At Trubicars, we always emphasize to driving students how important it is to ensure that you are safe and responsible when operating a motorized vehicle. Driving a vehicle is a very serious thing, your attention should always remain on the task of driving and you should take every step possible to avoid distractions while you’re behind the wheel. Collisions can happen happen at the blink of an eye when you are not giving your full attention to driving.
Canadian Transportation Safety Board reported that there are 160,000 car accidents each year on Canadian roads. In 2020, Statistics Canada reported 1,745 motor vehicle fatalities, 7,868 serious injuries and 101,572 total injuries. When operating a motorized vehicle, safety should always be a driver’s priority, however, unfortunately not too many drivers make this their priority. According to Statistics Canada, the top 4 contributing factors behind Fatal collisions include:
- Distracted driving
- Driving Under the Influence and
- Driving while Fatigued
Now that we have identified the top 4 contributing factors behind fatal vehicle collisions, how do we avoid them?
1 Distracted Driving
Distracted Driving involves any activity that takes your focus away from driving. Any activity that you engage in that takes your attention away from the road is considered Distracted Driving. When you are driving, you should be focused on the road ahead of you and your attention should never stray. There are many proactive steps you can take to ensure you are not driving distracted. If your phone is the biggest distraction, you can always turn your phone off or switch it to silent, you can ask a passenger to respond to any messages you might receive while driving, you can preselect and queue up your music before driving and you can always safely pull over to the side of the road to respond to any emergent notifications.
It’s imperative that you maintain the posted speed limits, as they are there for a reason. If you are driving at a high speed, you may find yourself unable to control your vehicle during an emergency and you may potentially turn any collision into a fatal one. You can avoid speeding by giving yourself time to arrive to your destination, pay attention to your speedometer, take note of the speed limits on the roads you are driving on, consider how damaging a speeding ticket may be to your driving record and don’t let other road users (or passengers) influence your driving.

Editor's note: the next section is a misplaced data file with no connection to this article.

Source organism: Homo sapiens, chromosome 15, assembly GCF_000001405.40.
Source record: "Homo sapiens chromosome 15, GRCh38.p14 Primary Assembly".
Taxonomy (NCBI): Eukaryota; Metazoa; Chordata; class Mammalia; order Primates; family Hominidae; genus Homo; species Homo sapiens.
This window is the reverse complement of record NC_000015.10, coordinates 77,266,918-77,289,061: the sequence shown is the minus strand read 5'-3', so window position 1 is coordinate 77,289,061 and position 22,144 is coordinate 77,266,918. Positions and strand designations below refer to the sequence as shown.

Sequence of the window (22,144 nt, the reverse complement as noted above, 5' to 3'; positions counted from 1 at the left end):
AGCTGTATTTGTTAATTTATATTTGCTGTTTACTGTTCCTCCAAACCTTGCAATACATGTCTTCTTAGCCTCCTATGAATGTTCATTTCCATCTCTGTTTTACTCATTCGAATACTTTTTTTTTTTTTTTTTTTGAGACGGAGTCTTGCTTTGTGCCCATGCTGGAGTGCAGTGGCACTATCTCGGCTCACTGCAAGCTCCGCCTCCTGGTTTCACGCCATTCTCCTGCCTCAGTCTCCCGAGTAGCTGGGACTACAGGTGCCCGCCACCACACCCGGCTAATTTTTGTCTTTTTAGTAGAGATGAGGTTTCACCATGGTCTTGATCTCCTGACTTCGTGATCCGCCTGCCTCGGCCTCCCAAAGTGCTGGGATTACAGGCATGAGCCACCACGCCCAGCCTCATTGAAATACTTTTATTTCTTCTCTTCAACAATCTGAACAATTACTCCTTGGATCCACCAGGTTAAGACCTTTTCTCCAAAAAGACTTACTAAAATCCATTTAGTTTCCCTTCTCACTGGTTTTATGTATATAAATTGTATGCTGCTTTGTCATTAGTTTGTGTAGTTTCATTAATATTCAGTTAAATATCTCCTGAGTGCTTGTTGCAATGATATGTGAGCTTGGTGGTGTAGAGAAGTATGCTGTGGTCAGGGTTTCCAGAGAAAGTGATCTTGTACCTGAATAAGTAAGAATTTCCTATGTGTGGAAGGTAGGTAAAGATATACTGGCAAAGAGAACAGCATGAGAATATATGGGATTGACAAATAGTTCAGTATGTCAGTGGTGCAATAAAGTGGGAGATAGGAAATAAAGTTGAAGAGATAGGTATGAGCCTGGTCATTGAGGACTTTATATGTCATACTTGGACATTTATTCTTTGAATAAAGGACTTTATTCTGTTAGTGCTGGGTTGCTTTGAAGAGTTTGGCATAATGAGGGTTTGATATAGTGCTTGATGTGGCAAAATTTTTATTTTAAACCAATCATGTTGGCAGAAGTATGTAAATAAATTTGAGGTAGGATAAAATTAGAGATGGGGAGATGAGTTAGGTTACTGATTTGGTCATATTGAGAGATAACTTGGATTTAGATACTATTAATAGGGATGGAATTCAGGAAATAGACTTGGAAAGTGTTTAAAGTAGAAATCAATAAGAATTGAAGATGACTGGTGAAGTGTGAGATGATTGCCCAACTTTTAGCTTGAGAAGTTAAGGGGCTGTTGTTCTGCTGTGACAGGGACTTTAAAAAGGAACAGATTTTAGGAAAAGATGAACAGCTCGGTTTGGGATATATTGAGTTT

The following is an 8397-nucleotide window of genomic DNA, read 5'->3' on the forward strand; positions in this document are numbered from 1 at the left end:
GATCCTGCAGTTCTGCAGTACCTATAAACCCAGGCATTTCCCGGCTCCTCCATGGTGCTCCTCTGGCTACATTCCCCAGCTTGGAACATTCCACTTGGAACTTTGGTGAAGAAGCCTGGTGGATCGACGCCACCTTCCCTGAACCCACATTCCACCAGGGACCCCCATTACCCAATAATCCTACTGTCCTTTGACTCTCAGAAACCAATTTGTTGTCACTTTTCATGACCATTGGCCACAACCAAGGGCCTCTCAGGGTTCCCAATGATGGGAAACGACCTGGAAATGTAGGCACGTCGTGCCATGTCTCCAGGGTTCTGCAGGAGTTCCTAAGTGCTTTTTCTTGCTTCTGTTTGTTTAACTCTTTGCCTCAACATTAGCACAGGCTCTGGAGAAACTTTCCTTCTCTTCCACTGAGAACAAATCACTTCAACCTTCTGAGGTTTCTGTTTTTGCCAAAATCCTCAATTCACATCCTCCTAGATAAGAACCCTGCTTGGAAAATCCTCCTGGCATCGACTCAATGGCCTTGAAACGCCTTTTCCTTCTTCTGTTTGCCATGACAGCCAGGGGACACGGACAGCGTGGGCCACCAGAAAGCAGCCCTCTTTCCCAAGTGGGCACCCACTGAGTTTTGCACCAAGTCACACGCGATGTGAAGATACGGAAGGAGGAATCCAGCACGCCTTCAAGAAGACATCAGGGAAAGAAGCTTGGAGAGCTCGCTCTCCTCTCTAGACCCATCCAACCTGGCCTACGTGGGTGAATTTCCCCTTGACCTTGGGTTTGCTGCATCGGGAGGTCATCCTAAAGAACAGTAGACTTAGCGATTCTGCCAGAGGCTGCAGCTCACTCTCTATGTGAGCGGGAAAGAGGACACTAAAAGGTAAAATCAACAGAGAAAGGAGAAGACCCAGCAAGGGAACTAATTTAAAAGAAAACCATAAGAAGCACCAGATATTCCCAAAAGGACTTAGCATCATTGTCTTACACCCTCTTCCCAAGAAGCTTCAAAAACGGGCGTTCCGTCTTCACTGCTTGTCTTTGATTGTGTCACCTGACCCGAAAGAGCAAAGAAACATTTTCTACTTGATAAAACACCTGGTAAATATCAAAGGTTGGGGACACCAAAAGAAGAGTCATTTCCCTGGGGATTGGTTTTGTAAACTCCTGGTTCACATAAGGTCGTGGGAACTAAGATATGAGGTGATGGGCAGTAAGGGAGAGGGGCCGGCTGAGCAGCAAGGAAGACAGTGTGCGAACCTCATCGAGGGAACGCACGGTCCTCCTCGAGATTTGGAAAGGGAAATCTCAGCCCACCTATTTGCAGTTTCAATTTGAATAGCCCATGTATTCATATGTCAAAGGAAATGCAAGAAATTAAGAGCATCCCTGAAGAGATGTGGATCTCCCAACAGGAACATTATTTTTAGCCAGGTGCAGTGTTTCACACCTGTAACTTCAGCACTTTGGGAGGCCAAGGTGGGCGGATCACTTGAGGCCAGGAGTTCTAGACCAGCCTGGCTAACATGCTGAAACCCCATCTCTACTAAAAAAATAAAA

3 Driving Under the Influence
Impaired driving means operating a vehicle while your ability to do so has been compromised by consuming alcohol, drugs (either cannabis, over-the-counter drugs, prescription medication or illegal substances) or a combination of the above. You can avoid driving under the influence by assigning a designated driver, using public transport, calling a trusted friend or family member for a ride, using a ride share or taxi service or staying overnight at your location.
4 Driving While Fatigued
Driving while fatigued can significantly diminish your ability to focus on the road. Your reaction time is slower, your decision-making abilities are altered, your ability to focus is harder to maintain, your depth perception is affected, and you can be more sensitive to light. You cannot trick your body into staying awake; sleep is important! You can avoid driving while fatigued by: Eating well and fuelling your body with the proper nutrients it needs for more sustained energy, taking a safe rest when needed, and letting someone else (who is able to) to drive.
Driving is a privilege, NOT a right. At Trubicars, we recognize that driving is a big responsibility, and it is your duty as an operator of a motorized vehicle to ensure that you remain safe and responsible behind the wheel at all times. If you are looking for more information on the most common causes behind collisions and how to avoid them, check out the Trubicars website!: https://www.trubicars.ca/